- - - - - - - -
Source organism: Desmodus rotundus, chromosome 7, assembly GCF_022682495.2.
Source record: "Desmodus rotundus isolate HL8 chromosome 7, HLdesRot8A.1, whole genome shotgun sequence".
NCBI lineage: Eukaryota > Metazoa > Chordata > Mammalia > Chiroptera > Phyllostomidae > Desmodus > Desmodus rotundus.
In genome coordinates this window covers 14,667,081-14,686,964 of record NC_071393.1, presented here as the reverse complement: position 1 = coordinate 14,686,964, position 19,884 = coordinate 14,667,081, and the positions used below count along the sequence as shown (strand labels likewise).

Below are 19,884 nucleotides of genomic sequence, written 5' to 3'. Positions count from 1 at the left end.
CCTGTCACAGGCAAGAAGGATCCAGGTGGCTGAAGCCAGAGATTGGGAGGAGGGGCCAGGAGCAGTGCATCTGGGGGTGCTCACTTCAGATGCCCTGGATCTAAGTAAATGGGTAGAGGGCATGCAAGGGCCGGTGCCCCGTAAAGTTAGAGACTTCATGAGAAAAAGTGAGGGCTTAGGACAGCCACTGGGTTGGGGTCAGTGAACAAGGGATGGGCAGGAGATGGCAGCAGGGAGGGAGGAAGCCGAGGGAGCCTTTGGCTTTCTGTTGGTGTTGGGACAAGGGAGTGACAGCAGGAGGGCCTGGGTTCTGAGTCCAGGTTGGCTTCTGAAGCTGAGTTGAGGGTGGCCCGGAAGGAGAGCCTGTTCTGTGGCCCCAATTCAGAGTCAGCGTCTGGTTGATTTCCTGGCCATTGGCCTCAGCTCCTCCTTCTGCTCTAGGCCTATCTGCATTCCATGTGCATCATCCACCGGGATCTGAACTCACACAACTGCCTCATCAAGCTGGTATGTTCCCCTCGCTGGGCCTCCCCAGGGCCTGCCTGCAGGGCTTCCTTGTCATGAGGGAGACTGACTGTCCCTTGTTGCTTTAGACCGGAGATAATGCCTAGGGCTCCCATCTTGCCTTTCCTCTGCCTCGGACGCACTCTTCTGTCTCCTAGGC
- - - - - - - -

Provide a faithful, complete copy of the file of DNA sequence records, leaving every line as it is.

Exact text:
Source organism: Desmodus rotundus, chromosome 7, assembly GCF_022682495.2.
Source record: "Desmodus rotundus isolate HL8 chromosome 7, HLdesRot8A.1, whole genome shotgun sequence".
NCBI lineage: Eukaryota > Metazoa > Chordata > Mammalia > Chiroptera > Phyllostomidae > Desmodus > Desmodus rotundus.
In genome coordinates this window covers 14,667,081-14,686,964 of record NC_071393.1, presented here as the reverse complement: position 1 = coordinate 14,686,964, position 19,884 = coordinate 14,667,081, and the positions used below count along the sequence as shown (strand labels likewise).

Below are 19,884 nucleotides of genomic sequence, written 5' to 3'. Positions count from 1 at the left end.
CCTGTCACAGGCAAGAAGGATCCAGGTGGCTGAAGCCAGAGATTGGGAGGAGGGGCCAGGAGCAGTGCATCTGGGGGTGCTCACTTCAGATGCCCTGGATCTAAGTAAATGGGTAGAGGGCATGCAAGGGCCGGTGCCCCGTAAAGTTAGAGACTTCATGAGAAAAAGTGAGGGCTTAGGACAGCCACTGGGTTGGGGTCAGTGAACAAGGGATGGGCAGGAGATGGCAGCAGGGAGGGAGGAAGCCGAGGGAGCCTTTGGCTTTCTGTTGGTGTTGGGACAAGGGAGTGACAGCAGGAGGGCCTGGGTTCTGAGTCCAGGTTGGCTTCTGAAGCTGAGTTGAGGGTGGCCCGGAAGGAGAGCCTGTTCTGTGGCCCCAATTCAGAGTCAGCGTCTGGTTGATTTCCTGGCCATTGGCCTCAGCTCCTCCTTCTGCTCTAGGCCTATCTGCATTCCATGTGCATCATCCACCGGGATCTGAACTCACACAACTGCCTCATCAAGCTGGTATGTTCCCCTCGCTGGGCCTCCCCAGGGCCTGCCTGCAGGGCTTCCTTGTCATGAGGGAGACTGACTGTCCCTTGTTGCTTTAGACCGGAGATAATGCCTAGGGCTCCCATCTTGCCTTTCCTCTGCCTCGGACGCACTCTTCTGTCTCCTAGGC